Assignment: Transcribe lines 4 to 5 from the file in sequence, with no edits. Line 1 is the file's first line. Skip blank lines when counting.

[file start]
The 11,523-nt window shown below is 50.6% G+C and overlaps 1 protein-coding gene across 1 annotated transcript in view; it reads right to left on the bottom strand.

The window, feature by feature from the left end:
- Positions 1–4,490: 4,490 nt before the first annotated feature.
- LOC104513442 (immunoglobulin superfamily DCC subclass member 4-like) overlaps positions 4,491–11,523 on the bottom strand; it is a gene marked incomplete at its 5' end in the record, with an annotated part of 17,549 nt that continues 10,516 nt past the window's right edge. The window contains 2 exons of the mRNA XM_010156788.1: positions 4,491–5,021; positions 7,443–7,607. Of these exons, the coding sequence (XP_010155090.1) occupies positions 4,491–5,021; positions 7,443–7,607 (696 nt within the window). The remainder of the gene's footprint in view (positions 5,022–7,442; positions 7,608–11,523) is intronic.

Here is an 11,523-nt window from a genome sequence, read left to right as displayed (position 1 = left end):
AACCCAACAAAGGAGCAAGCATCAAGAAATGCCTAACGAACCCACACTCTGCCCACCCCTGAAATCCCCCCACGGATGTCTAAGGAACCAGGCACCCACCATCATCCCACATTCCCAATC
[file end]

- LOC104513442 (immunoglobulin superfamily DCC subclass member 4-like) overlaps positions 4,491–11,523 on the bottom strand; it is a gene marked incomplete at its 5' end in the record, with an annotated part of 17,549 nt that continues 10,516 nt past the window's right edge. The window contains 2 exons of the mRNA XM_010156788.1: positions 4,491–5,021; positions 7,443–7,607. Of these exons, the coding sequence (XP_010155090.1) occupies positions 4,491–5,021; positions 7,443–7,607 (696 nt within the window). The remainder of the gene's footprint in view (positions 5,022–7,442; positions 7,608–11,523) is intronic.

Here is an 11,523-nt window from a genome sequence, read left to right as displayed (position 1 = left end):